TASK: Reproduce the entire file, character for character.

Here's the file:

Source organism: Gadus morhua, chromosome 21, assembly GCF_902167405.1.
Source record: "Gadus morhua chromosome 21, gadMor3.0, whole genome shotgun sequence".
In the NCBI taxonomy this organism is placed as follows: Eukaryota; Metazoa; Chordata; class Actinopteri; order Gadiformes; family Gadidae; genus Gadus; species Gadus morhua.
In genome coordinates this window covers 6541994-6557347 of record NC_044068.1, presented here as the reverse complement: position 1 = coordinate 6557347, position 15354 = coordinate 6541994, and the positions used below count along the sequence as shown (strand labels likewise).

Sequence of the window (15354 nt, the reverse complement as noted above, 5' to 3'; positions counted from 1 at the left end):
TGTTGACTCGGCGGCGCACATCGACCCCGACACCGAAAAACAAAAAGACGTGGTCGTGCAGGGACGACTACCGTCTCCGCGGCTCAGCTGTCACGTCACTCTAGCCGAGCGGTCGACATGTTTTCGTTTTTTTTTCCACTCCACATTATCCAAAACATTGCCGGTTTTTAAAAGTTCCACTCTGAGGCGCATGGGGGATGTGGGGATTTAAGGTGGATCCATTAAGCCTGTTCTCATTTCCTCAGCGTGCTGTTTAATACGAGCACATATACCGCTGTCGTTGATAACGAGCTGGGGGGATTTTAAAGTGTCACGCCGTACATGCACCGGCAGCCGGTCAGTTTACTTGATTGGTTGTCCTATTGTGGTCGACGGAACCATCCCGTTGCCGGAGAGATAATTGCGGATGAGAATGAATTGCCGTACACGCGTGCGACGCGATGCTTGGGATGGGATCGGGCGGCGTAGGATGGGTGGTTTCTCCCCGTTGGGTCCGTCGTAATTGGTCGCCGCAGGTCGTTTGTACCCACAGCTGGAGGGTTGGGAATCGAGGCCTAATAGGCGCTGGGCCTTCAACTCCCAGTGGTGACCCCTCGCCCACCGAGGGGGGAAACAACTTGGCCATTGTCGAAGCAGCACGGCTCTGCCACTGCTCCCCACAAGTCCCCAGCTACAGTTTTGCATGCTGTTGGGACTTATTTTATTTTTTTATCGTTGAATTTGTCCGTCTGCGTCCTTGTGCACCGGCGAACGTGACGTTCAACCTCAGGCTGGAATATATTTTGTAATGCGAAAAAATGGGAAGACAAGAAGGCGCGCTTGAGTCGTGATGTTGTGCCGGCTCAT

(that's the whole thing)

Source organism: Gadus morhua, chromosome 21, assembly GCF_902167405.1.
Source record: "Gadus morhua chromosome 21, gadMor3.0, whole genome shotgun sequence".
In the NCBI taxonomy this organism is placed as follows: Eukaryota; Metazoa; Chordata; class Actinopteri; order Gadiformes; family Gadidae; genus Gadus; species Gadus morhua.
In genome coordinates this window covers 6541994-6557347 of record NC_044068.1, presented here as the reverse complement: position 1 = coordinate 6557347, position 15354 = coordinate 6541994, and the positions used below count along the sequence as shown (strand labels likewise).

Sequence of the window (15354 nt, the reverse complement as noted above, 5' to 3'; positions counted from 1 at the left end):
TGTTGACTCGGCGGCGCACATCGACCCCGACACCGAAAAACAAAAAGACGTGGTCGTGCAGGGACGACTACCGTCTCCGCGGCTCAGCTGTCACGTCACTCTAGCCGAGCGGTCGACATGTTTTCGTTTTTTTTTCCACTCCACATTATCCAAAACATTGCCGGTTTTTAAAAGTTCCACTCTGAGGCGCATGGGGGATGTGGGGATTTAAGGTGGATCCATTAAGCCTGTTCTCATTTCCTCAGCGTGCTGTTTAATACGAGCACATATACCGCTGTCGTTGATAACGAGCTGGGGGGATTTTAAAGTGTCACGCCGTACATGCACCGGCAGCCGGTCAGTTTACTTGATTGGTTGTCCTATTGTGGTCGACGGAACCATCCCGTTGCCGGAGAGATAATTGCGGATGAGAATGAATTGCCGTACACGCGTGCGACGCGATGCTTGGGATGGGATCGGGCGGCGTAGGATGGGTGGTTTCTCCCCGTTGGGTCCGTCGTAATTGGTCGCCGCAGGTCGTTTGTACCCACAGCTGGAGGGTTGGGAATCGAGGCCTAATAGGCGCTGGGCCTTCAACTCCCAGTGGTGACCCCTCGCCCACCGAGGGGGGAAACAACTTGGCCATTGTCGAAGCAGCACGGCTCTGCCACTGCTCCCCACAAGTCCCCAGCTACAGTTTTGCATGCTGTTGGGACTTATTTTATTTTTTTATCGTTGAATTTGTCCGTCTGCGTCCTTGTGCACCGGCGAACGTGACGTTCAACCTCAGGCTGGAATATATTTTGTAATGCGAAAAAATGGGAAGACAAGAAGGCGCGCTTGAGTCGTGATGTTGTGCCGGCTCAT